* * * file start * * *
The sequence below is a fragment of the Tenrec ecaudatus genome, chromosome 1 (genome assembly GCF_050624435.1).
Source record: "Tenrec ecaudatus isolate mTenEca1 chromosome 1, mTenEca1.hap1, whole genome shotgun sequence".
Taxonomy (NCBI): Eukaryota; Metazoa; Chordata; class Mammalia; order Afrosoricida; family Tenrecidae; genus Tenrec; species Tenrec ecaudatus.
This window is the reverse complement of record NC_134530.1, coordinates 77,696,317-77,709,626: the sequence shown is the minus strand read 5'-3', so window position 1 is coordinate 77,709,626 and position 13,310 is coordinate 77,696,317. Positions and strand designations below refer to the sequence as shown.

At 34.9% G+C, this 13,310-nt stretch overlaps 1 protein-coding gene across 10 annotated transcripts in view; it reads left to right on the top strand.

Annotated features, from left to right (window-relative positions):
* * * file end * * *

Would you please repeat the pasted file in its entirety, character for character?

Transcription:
The sequence below is a fragment of the Tenrec ecaudatus genome, chromosome 1 (genome assembly GCF_050624435.1).
Source record: "Tenrec ecaudatus isolate mTenEca1 chromosome 1, mTenEca1.hap1, whole genome shotgun sequence".
Taxonomy (NCBI): Eukaryota; Metazoa; Chordata; class Mammalia; order Afrosoricida; family Tenrecidae; genus Tenrec; species Tenrec ecaudatus.
This window is the reverse complement of record NC_134530.1, coordinates 77,696,317-77,709,626: the sequence shown is the minus strand read 5'-3', so window position 1 is coordinate 77,709,626 and position 13,310 is coordinate 77,696,317. Positions and strand designations below refer to the sequence as shown.

At 34.9% G+C, this 13,310-nt stretch overlaps 1 protein-coding gene across 10 annotated transcripts in view; it reads left to right on the top strand.

Annotated features, from left to right (window-relative positions):